Institute Symposium: Recap of Second Circuit Judge Denny Chin’s Keynote Address

By Rebecca Hamburg posted 05-14-2012 01:21 PM


This post recaps the keynote address from The Institute's Symposium ("Trial By Jury Or Trial By Motion?: Summary Judgment, Iqbal And Employment Discrimination") at New York Law School on April 23, 2012. Read about the previous panels: here, here and here.Tomorrow we’ll wrap things up with the closing panel!

Former NELA member and current Second Circuit Judge Denny Chin provided attendees with his perspectives on summary judgment gleaned from his rare combination of experiences as a plaintiffs’ employment lawyer, federal district court judge and now circuit court judge. A video of Judge Chin’s address may be viewed here.

Judge Chin acknowledged that employment cases are often extremely complex, and require the litigants and courts to expend a significant amount of resources to resolve. However, the fact that certain types of cases are difficult does not mean that they should be treated with less care by the court.  Judge Chin rejected the notion that the federal courts are driving employment cases to state courts, emphasizing that employment cases are an important part of the federal docket and the federal courts value their jurisdiction over federal anti-discrimination laws.

Judge Chin noted, however, that “judicial experience and common sense” may include a level of increased skepticism about discrimination in the workplace. Judge Chin suggested that even if intentional discrimination has become “less plausible” to some judges, it still exists, and vigorous enforcement of our civil rights laws remains important. Nonetheless, he viewed summary judgment as an important, useful tool for judges. Judge Chin noted that he believes summary judgment is constitutional, contrary to the views expressed in an earlier paper by Professor Suja A. Thomas (Illinois), and responded that summary judgment was a more efficient means to dispose of frivolous cases than allowing them to proceed to trial, appearing to echo a sentiment expressed by other judges who spoke at the program that too many unrepresented and underrepresented litigants appear in employment cases.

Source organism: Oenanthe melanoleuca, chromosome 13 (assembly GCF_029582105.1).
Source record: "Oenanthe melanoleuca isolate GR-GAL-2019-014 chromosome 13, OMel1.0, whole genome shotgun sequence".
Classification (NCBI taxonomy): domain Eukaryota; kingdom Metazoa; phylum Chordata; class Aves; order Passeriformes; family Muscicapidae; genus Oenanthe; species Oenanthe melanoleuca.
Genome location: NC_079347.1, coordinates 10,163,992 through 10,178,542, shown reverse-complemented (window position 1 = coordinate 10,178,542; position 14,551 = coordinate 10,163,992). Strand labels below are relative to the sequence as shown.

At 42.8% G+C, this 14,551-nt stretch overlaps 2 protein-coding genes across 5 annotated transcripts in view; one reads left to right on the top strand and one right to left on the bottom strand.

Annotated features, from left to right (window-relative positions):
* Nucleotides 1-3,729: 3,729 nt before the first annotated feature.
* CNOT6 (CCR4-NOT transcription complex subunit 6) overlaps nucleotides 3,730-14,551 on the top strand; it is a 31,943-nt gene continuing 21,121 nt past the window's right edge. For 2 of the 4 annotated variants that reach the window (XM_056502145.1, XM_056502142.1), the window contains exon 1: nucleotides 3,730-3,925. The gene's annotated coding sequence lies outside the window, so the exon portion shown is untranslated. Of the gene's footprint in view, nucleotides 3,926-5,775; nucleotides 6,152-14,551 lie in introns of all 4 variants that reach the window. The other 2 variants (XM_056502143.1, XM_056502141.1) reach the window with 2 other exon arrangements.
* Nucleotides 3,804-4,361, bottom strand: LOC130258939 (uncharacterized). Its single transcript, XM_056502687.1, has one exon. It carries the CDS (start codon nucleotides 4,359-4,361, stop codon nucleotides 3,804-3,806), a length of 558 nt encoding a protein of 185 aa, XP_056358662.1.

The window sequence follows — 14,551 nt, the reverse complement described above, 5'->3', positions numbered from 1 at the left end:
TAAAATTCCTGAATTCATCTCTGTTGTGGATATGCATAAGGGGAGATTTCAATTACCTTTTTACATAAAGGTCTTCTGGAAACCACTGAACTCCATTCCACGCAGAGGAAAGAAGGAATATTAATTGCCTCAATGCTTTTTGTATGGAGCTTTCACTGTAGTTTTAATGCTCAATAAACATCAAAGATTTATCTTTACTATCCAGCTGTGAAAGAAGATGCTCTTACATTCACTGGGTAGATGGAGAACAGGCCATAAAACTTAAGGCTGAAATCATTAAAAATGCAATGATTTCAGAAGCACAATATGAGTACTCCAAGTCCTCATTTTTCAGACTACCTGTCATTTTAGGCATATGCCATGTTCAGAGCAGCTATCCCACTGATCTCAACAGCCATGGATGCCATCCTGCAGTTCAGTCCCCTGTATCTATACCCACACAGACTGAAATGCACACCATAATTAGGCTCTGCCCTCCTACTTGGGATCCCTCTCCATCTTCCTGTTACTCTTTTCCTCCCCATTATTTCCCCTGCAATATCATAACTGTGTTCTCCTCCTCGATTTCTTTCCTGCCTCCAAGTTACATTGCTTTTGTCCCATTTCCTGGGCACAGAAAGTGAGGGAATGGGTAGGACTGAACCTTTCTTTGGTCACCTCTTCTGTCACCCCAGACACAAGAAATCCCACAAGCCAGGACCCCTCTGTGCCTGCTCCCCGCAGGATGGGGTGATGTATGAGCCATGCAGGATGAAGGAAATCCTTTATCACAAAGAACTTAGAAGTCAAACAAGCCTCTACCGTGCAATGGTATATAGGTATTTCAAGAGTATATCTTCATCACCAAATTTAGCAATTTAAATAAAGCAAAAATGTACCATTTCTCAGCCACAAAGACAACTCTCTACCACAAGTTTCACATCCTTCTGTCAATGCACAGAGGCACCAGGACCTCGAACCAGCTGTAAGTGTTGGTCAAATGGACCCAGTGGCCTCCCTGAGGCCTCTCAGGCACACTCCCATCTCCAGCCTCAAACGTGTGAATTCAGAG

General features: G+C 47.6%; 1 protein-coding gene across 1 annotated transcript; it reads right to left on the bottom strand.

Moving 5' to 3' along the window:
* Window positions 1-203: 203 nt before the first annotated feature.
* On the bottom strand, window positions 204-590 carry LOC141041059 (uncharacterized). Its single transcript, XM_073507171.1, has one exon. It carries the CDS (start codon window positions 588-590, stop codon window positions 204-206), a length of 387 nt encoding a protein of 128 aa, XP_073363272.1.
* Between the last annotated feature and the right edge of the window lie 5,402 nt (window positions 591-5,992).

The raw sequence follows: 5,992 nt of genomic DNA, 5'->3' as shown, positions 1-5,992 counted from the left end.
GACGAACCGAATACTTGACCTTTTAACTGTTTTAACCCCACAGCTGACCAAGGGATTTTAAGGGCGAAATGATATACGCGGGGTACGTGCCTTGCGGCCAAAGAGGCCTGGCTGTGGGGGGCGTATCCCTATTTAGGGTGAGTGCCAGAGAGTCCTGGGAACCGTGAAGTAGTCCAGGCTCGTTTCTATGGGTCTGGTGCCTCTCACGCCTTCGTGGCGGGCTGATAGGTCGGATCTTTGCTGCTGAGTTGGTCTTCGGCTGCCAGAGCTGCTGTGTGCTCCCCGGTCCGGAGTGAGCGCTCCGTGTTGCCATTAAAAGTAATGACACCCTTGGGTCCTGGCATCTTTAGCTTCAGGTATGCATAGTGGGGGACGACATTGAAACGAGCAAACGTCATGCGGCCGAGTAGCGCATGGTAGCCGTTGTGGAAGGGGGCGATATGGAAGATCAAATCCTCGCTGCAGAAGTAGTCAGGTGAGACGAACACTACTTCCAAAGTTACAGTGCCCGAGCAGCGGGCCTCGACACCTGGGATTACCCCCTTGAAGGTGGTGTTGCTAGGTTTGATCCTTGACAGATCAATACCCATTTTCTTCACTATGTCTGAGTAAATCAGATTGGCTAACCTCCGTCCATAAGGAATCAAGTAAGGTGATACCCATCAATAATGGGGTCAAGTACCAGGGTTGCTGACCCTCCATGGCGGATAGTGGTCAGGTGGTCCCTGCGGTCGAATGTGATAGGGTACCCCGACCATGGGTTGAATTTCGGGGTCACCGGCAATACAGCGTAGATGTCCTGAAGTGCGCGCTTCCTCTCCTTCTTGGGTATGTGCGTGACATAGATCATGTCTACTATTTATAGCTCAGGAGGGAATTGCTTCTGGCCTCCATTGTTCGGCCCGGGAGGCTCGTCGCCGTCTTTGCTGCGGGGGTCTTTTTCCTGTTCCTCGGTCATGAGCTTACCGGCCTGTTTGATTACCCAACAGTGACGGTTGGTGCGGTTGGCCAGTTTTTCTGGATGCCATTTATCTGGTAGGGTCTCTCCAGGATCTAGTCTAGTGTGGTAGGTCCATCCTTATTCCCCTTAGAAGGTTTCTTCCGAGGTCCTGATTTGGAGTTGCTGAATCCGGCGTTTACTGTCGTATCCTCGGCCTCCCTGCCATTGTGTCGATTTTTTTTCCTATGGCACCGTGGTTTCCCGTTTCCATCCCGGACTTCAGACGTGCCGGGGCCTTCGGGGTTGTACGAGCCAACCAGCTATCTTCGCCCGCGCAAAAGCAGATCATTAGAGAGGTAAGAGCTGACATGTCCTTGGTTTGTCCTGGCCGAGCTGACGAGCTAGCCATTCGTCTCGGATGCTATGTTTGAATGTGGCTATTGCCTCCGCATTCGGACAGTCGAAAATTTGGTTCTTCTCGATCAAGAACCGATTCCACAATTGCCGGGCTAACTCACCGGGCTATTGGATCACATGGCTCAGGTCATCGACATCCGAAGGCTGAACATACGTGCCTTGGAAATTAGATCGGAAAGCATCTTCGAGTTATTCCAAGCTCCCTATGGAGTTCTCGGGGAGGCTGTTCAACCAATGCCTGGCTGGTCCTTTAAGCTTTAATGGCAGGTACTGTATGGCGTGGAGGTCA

Judge Chin agreed with earlier statements that the use of pre-summary judgment conferences can make the process more efficient. Judge Chin lamented that too many advocates fail to focus adequately on the issue of intent. He pointed out that the way in which judicial interpretation of the familiar framework established by McDonnell Douglas v. Green has changed over the years has not helped: it has gone from a four-part test to a seven-part one, where the pretext inquiry bounces back and forth between the plaintiff and defendant like a ping-pong ball. Judge Chin suggested that litigants focus on the issue of pretext, and that judges should help them do so by spending less time on the prima facie case. Judge Chin asks advocates to help the judge, by telling a compelling, passionate, but above all, logical story. To achieve this, he suggested that plaintiffs open their briefs with a strong, specific statement about their theory of the case, rather than a rote, uninteresting introduction of the claim being pursued and the parties.

The attendees were grateful to Judge Chin for his insights and his candor, and will no doubt remember his words the next time they find themselves standing before a court of appeals. 

#SummaryJudgment #ContinuingLegalEducation #TheInstitute #IqbalTwombly